JB is home, a big one too
SINGAPOREAN Fahmi Rais lives in a semi-detached house with six rooms, each with an en-suite bathroom, a garden only slightly smaller than a two-room Housing Board flat, and a garage that can hold nine cars.
He bought the Johor Baru (JB) mansion for just RM550,000 (S$211,602), the average price of a two-room flat in Singapore, in 2010.
The 46-year-old is one of a growing number of middle-aged Singaporeans living across the Causeway and working here.
Mr Fahmi, an entertainment-production-company owner who is also vice-president of the Johor-Singapore Community Care Association, estimated that Singaporeans in their 40s with school-going children make up 30 per cent of the roughly 5,000 Singaporean families living in JB.
This is a stark increase from the 5 per cent to 10 per cent about four years ago, he said.
"That percentage is increasing as more young parents in their 30s follow suit. It is no longer just people wanting to retire in JB," he added.
His association seeks to cater for the long-term needs and welfare of Singaporeans living in Johor and Johoreans working in Singapore.
But why the move?
For Mr Fahmi, who used to live in a condominium in the east, it was not just the cost of living. It was also the space and the feeling of being part of a developing area, he said.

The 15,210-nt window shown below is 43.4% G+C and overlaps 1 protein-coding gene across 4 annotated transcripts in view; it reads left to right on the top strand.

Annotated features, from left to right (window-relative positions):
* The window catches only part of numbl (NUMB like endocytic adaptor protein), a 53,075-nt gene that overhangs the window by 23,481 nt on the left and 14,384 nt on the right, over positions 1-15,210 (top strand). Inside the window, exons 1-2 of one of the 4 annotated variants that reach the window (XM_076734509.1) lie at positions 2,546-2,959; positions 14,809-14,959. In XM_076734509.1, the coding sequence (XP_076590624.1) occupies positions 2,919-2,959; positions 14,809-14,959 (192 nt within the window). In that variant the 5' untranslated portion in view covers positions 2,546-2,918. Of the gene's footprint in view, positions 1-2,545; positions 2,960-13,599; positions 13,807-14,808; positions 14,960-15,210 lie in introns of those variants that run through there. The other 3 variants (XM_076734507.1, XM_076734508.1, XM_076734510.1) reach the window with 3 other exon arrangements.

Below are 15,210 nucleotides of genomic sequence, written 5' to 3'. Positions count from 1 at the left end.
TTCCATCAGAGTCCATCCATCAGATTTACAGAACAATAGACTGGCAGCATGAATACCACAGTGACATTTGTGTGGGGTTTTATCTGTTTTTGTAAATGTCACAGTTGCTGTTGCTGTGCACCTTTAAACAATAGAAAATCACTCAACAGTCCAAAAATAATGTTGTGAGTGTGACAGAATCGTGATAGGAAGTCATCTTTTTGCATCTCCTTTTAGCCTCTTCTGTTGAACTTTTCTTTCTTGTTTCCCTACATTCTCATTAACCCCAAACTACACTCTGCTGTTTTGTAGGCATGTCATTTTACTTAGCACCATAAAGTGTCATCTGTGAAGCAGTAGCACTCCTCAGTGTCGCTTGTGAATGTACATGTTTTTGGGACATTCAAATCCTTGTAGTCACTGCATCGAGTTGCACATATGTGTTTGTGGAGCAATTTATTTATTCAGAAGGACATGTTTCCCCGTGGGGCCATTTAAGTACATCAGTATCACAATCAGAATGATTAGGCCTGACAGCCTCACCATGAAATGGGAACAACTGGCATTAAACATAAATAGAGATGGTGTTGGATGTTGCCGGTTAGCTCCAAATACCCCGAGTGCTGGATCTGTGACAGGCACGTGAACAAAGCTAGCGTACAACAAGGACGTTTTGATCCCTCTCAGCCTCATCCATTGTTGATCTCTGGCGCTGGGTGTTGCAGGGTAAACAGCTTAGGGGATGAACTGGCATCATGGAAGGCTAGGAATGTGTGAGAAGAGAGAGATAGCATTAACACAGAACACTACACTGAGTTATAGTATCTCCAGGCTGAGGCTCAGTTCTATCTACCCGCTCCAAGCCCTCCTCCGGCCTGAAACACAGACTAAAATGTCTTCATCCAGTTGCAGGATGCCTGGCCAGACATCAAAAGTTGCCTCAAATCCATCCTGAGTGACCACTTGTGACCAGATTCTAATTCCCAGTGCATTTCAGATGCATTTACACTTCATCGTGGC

He has four children - aged four, 12, 13 and 17 - and they each have their own room now. The three older ones study in Singapore and get to their schools by car - a two-hour daily drive for Mr Fahmi.
"Outside the confines of our gates, there is nothing much to do. But we are enjoying the space, freedom and family activities together," he said, adding that his children enjoy the privacy of having a room each.
After dropping them off, it is another 20-minute drive to his workplace in Joo Chiat.
But the hassle of the long commute has faded into a quirk of living in JB.
"We are used to it. The jam is bearable, if you know what time to go and which lanes to take," he told MyPaper, adding that his wife helps him in his business.
Other Singaporeans who have jumped on the bandwagon are Mr David Ng, and his Singapore permanent resident wife.
Mr Ng, a 40-year-old car dealer, was frustrated after he was unable to get a home in Singapore, despite balloting for a Build-To-Order flat twice. He also found that he could not afford a resale flat.
The move to JB in 2009, he told MyPaper, was one of the best decisions he has made in his life.
His 3,909 sq ft corner terrace house - a 45-minute drive from the Tuas Checkpoint - cost RM296,000, roughly the price of an HDB flat one third the size.
Mr Ng has thought it all out.
"I want my children to grow up as children, with time to play, and less stress than in Singapore. As far as their future is concerned, there are many overseas universities opening here," he said.
Security in JB - which has been painted in a bad light for some time now - is not an issue, he added.
"There's a kampung spirit here. When I am on holiday, my neighbours message me if they see anything suspicious happening."